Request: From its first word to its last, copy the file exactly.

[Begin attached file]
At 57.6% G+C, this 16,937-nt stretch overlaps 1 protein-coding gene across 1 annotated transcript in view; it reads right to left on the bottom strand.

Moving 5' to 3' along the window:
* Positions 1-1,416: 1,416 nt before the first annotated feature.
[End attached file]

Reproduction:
At 57.6% G+C, this 16,937-nt stretch overlaps 1 protein-coding gene across 1 annotated transcript in view; it reads right to left on the bottom strand.

Moving 5' to 3' along the window:
* Positions 1-1,416: 1,416 nt before the first annotated feature.